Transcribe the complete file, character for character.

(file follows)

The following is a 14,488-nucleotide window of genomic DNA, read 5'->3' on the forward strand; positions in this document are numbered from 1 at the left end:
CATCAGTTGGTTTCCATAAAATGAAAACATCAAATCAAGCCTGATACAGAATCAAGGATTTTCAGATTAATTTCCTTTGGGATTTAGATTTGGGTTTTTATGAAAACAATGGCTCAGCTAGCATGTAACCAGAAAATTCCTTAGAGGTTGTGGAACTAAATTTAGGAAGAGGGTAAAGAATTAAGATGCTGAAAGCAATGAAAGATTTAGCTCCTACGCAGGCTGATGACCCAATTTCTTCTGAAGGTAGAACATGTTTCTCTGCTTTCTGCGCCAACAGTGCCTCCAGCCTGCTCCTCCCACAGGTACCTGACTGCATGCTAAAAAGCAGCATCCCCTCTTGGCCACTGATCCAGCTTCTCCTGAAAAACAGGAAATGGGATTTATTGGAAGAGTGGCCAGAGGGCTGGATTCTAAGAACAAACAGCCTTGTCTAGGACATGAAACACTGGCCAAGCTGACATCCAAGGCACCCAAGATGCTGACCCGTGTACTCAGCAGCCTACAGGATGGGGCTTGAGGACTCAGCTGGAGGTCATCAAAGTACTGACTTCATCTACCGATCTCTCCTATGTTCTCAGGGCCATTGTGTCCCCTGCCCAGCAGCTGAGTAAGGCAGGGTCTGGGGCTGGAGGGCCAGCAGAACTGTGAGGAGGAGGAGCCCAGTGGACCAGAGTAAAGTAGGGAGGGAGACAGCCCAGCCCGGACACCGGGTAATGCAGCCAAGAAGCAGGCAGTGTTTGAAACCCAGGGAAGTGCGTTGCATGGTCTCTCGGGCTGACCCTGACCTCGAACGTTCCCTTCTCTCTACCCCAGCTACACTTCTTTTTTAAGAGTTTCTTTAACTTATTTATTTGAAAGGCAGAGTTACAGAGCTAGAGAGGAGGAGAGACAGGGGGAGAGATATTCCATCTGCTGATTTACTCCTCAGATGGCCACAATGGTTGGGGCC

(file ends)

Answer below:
The following is a 14,488-nucleotide window of genomic DNA, read 5'->3' on the forward strand; positions in this document are numbered from 1 at the left end:
CATCAGTTGGTTTCCATAAAATGAAAACATCAAATCAAGCCTGATACAGAATCAAGGATTTTCAGATTAATTTCCTTTGGGATTTAGATTTGGGTTTTTATGAAAACAATGGCTCAGCTAGCATGTAACCAGAAAATTCCTTAGAGGTTGTGGAACTAAATTTAGGAAGAGGGTAAAGAATTAAGATGCTGAAAGCAATGAAAGATTTAGCTCCTACGCAGGCTGATGACCCAATTTCTTCTGAAGGTAGAACATGTTTCTCTGCTTTCTGCGCCAACAGTGCCTCCAGCCTGCTCCTCCCACAGGTACCTGACTGCATGCTAAAAAGCAGCATCCCCTCTTGGCCACTGATCCAGCTTCTCCTGAAAAACAGGAAATGGGATTTATTGGAAGAGTGGCCAGAGGGCTGGATTCTAAGAACAAACAGCCTTGTCTAGGACATGAAACACTGGCCAAGCTGACATCCAAGGCACCCAAGATGCTGACCCGTGTACTCAGCAGCCTACAGGATGGGGCTTGAGGACTCAGCTGGAGGTCATCAAAGTACTGACTTCATCTACCGATCTCTCCTATGTTCTCAGGGCCATTGTGTCCCCTGCCCAGCAGCTGAGTAAGGCAGGGTCTGGGGCTGGAGGGCCAGCAGAACTGTGAGGAGGAGGAGCCCAGTGGACCAGAGTAAAGTAGGGAGGGAGACAGCCCAGCCCGGACACCGGGTAATGCAGCCAAGAAGCAGGCAGTGTTTGAAACCCAGGGAAGTGCGTTGCATGGTCTCTCGGGCTGACCCTGACCTCGAACGTTCCCTTCTCTCTACCCCAGCTACACTTCTTTTTTAAGAGTTTCTTTAACTTATTTATTTGAAAGGCAGAGTTACAGAGCTAGAGAGGAGGAGAGACAGGGGGAGAGATATTCCATCTGCTGATTTACTCCTCAGATGGCCACAATGGTTGGGGCC